Like many humans do, dogs love to sunbathe. I’ve not met a dog yet who doesn’t want to laze in the sun once the weather hots up. But this does come risk, because just like us too, the sun’s UV rays can harm a dog. Skin cancer is very real in canines.
And the first step to skin cancer… exposure to the sun and getting sunburn. But just how much of a problem is this for dogs, and can they really get sunburned? Here’s all you need to know about dogs and sunburn, including treatment you do administer.
Can dogs get sunburn? Dogs do get sunburn particular on exposed parts of their body without fur such as their nose, ears, belly and that delicate patch around their groin area. Dogs should not be allowed to sit in the sun for prolonged periods of time.
Some dogs get sunburn more than others. Dogs with thin hair and white dogs are more prone to sunburn. Our four-legged friends are just as vulnerable as their human friends to getting skin cancer.
Dogs and the dangers of sunburn
Humans know the perils of too much sunlight and tend to slather up the sunscreen. But, because your dog is covered in fur, you may think they’re safe from harmful UV rays.
There is an element of truth to this, but fur won’t completely stop the sun. And then of course, most dogs have parts of their body not protected by fur – tips of the ears, the nose, belly, and balls on the male of the species.
It’s an important topic and one us doggie owners mustn’t take lightly. Please do read on about dogs that get sunburn so you can learn how to protect them from harmful sun-related conditions.
I’ll also talk about how to tell if your dog has got a spot of too much sun and what to do about it.
But first, tThe best way to protect them from the sun is by preventing them in the first place – many pet shops, vets and other outlets sell specialised doggy sunscreen (view on Amazon), which will help to prevent them from getting burnt.
What dog breeds or colors are more prone to sunburn?
Certain dog breeds are more prone to sunburn than others. These are often the ones with thin fur and hairless breeds.
If you own a white dog or any of the following breeds, then you need to take sun prevention methods seriously:
- White German Shepherd
- Fox Terrier
- Bull Terriers
- Pit Bulls
If your dog is not listed above but has the following, then you need to keep him protected against harmful UV rays:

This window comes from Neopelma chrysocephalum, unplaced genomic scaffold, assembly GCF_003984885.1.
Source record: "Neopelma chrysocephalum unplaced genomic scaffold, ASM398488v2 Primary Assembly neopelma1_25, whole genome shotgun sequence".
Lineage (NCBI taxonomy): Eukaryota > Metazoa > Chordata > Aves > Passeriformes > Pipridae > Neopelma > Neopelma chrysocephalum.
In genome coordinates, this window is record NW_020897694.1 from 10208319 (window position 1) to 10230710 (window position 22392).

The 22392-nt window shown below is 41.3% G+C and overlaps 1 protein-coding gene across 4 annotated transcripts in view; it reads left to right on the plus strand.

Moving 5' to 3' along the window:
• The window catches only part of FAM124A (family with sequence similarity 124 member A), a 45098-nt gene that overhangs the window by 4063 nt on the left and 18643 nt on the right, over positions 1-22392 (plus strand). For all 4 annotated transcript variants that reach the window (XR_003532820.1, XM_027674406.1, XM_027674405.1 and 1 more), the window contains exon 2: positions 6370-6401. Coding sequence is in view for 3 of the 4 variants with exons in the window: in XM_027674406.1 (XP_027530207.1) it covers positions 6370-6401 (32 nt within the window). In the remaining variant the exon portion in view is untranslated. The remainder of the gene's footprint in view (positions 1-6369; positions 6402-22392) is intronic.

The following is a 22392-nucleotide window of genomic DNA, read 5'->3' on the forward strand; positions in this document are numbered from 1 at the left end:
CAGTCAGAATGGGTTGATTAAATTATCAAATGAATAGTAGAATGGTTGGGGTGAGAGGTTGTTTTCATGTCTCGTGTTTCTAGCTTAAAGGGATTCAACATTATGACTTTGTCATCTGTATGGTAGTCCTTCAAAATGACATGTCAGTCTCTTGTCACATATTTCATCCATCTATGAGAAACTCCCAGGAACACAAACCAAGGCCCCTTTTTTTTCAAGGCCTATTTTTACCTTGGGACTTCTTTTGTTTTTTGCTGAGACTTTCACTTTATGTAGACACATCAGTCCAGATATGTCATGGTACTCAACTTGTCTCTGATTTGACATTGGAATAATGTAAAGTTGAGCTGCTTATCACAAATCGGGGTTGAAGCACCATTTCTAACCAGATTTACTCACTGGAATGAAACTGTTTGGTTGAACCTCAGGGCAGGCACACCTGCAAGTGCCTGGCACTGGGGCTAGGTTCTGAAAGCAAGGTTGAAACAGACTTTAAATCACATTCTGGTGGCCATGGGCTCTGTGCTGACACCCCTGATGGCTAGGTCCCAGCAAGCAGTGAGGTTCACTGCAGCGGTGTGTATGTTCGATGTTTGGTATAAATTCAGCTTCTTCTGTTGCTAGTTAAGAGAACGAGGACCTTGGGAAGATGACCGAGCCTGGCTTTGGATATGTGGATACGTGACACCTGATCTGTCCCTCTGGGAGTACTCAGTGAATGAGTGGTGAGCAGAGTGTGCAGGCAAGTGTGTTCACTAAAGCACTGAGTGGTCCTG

- White or thin coat (white dogs are more at risk of sunburn than black dogs).
- Light or white pigmentation on or near their noses and eyelids.
- Has a bald patch on their body because of a recent operation or been shaved during grooming.
Your dog is most vulnerable to sunburn on his nose, ears, belly and even on his balls! Poor guy.
Can black dogs get sunburned?
And, don’t be fooled if your dog is a black haired pooch. Whether your dog has black hair or brown hair, they still have ears, noses, bellies and other sensitive areas so can get sunburn.
And they’re all likely to get nasty sunburn if left to lie in the sun all day.
Can dogs get sunburn on their belly or tummy?
The most obvious way your dog can get a sunburned belly is from lying out in the sun all day. Show me a dog that doesn’t love to lie on his back, exposing all to the world while reveling in the warm sunshine?
But did you know they could also get sunburn from walking on areas that reflect up UV rays? These include sidewalks, white sand and other light surfaces.
Your dog’s tummy area is extremely delicate. UV rays are reflected upwards and could eventually burn this part of your dog’s body if they spend too much time walking on these surfaces.
Can dogs get sunburn on their paws?
Your dog has footpads on their paws. And, most time they do a good job of protecting your dog’s feet when out and about. But, when your dog walks on extremely hot surfaces, they risk getting sub burned paws.
Asphalt roads, concrete sidewalks and even the beach sand can get very hot from the sun. If you take your dog walking in the middle of a hot summer’s day, they’re not only going to get sunburned bellies but also burned paws.
Signs your dog’s paws are burned include: